When you get the chills and feel feverish, do you immediately reach for your thermometer and break it — lest it may tell you how bad your fever is and how fast it is rising?
I suspect not, because you know the thermometer will just map your true body temperature — not raise it. Moreover, unless you know how bad it is, how would you decide what to do next?
Like all analogies, this one too is imperfect, but it is quite instructive and I first heard of it from Manish Sabharwal of TeamLease Services Ltd during a chat with him on the nationwide lockdown in the last week of March.
With reference to the various regulatory exemptions and moratoriums provided by the government, he had said they were akin to “breaking the thermometer”.
So while, for instance, it is true that not having to pay back a loan for the next six months (on the borrower’s side) and not marking down that loan account as a non-performing asset (on the lender’s side) helps both parties survive the Covid-induced lockdown, it also leaves the accountants of the economy — those who estimate the GDP — scratching their heads. Same holds for the extensions given to companies in filing their quarterly financial statements.
Many of these so-called “regulatory forbearances” were announced by the government and the RBI towards the end of March and start of April.
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In the absence of much actual data, quarterly GDP estimates were based on more assumptions than ordinarily used. And this opened up the possibility of GDP estimates being inaccurate — much like touching one’s forehead is as against using an actual thermometer.
Former Chief Statistician of India, Pronab Sen, has gone on record to say that in the fourth quarter (January to March) of the last financial year, the GDP is likely overestimated by as much as Rs 2 lakh crore — that’s 1 per cent of India’s annual GDP.
Data released by Ministry of Statistics and Programme Implementation (MoSPI) surprised most economists and forecasters — some more than others. For instance, Anubhuti Sahay of StanChart expected Q4 GDP to grow at “minus” 1.5% — that’s a contraction by 1.5%. Other were more sanguine but most estimates suggested a growth rate of just 1% to 2% in Q4.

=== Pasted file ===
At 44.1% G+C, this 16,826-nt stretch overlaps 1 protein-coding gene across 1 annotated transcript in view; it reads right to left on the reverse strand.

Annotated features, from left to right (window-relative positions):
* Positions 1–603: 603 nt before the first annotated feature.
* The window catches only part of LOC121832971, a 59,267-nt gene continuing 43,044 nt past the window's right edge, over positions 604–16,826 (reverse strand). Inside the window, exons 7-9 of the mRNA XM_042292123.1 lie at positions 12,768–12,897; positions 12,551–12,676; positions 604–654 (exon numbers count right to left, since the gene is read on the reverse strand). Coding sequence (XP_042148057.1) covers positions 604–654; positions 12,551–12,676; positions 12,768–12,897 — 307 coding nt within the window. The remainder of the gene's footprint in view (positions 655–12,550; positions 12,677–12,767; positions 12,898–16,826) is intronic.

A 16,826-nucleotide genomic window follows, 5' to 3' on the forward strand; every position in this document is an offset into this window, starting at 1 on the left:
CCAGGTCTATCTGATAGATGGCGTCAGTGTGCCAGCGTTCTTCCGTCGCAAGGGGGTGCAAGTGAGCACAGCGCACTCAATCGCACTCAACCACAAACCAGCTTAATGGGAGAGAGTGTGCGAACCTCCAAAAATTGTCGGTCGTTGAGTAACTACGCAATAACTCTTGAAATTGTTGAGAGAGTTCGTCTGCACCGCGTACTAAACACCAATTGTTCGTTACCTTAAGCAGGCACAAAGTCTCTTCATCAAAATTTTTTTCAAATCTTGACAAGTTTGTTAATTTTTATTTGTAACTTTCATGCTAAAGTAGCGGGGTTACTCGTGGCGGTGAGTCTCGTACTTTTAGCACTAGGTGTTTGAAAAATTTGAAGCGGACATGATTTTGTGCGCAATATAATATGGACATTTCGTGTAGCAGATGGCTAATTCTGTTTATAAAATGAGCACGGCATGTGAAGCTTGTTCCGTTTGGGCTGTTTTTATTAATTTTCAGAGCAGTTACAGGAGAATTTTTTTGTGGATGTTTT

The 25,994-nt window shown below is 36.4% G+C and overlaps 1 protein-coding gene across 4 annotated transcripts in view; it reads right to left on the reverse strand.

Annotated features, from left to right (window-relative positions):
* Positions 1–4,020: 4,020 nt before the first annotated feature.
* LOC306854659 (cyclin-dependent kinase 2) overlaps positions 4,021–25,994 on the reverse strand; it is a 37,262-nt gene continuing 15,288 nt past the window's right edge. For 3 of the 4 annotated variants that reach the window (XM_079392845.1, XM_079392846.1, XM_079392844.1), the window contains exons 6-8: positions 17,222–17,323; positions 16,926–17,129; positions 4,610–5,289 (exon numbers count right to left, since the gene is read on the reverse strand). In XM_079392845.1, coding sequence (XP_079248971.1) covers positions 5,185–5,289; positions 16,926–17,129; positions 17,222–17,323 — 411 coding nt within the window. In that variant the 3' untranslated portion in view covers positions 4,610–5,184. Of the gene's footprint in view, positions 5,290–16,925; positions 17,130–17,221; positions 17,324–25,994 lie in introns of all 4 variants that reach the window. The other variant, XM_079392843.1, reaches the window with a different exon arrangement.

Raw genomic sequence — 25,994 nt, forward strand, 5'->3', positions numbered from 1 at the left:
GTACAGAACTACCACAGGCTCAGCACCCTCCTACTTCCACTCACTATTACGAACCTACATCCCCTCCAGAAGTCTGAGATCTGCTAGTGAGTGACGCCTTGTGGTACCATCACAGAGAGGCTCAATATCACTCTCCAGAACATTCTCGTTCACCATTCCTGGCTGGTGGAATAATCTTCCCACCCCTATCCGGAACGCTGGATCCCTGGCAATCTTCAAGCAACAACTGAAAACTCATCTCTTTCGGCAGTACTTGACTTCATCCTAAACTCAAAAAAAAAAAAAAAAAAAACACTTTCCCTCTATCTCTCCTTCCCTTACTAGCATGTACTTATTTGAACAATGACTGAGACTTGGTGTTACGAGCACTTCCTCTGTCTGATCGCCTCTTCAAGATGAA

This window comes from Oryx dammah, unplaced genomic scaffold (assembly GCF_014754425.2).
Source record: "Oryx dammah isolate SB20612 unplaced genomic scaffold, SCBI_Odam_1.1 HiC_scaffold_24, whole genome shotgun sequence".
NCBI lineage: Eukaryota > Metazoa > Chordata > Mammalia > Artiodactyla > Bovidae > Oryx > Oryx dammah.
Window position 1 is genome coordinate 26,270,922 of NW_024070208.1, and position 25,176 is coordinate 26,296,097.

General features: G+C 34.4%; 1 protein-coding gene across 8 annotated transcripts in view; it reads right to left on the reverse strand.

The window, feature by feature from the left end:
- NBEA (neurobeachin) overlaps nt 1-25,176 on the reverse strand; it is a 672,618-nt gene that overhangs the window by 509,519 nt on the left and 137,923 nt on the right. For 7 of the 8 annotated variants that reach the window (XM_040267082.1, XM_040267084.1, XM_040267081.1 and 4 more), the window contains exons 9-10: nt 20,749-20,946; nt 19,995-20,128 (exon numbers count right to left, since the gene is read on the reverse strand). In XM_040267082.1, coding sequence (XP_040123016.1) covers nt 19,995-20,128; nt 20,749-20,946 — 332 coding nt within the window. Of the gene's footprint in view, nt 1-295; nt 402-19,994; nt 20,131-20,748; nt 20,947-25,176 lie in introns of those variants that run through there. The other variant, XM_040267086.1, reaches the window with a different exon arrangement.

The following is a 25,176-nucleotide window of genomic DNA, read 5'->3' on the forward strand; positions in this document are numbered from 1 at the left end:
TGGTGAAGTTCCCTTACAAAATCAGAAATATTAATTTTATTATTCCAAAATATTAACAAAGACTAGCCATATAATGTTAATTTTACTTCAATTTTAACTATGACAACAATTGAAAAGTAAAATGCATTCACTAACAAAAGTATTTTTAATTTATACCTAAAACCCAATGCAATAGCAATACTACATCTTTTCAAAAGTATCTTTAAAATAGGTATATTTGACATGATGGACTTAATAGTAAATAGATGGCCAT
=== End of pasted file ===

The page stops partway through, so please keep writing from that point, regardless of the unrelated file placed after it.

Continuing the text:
The Q4 growth rate of 3.1%, as released in the provisional estimates on Friday, bamboozled most and Sen is not the only one predicting future downward revisions.
Soumya Kanti Ghosh, Group Chief Economic Advisor of State Bank of India, alluded to the government extending “statutory timelines for submitting the requisite financial returns” as one of the reasons why “there would be significant revisions in both Quarterly as well as Annual numbers in August when the Q1FY21 data is released”.
Sonal Verma of Nomura Research also said “we believe these (existing deceleration in GDP growth from one quarter to another) are also underestimated and will likely undergo downward revisions as lockdowns have disrupted data flow from entities”.
In short, this lack of robustness and credibility in macroeconomic data is one of the (side-)effects of the extensive regulatory forbearance provided in the wake of Covid-19 disruption.
But this is not the first time that allegations of GDP overestimation have come up. If it was only a temporary issue, perhaps one could overlook it. But that isn’t the case.
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India’s national income accounts have suffered a lot of fluctuations in the recent past. As Ghosh writes, with an obvious tinge of exasperation, “We would like CSO (Central Statistics Office) to come out with a methodological note explaining the reasons of why the data has become so volatile in last 2-3 years? Is it because the economy is undergoing a structural change that CSO is not able to capture? These are questions that CSO can only provide an answer”.
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India’s national income accounting has come in for sharp criticism in the past few years — some even suggesting that its credibility is going the China way. Data credibility needs to be restored, and soon. This is as critical for an economy that wants to grow as is an accurate reading of temperature for a person wanting to get better.
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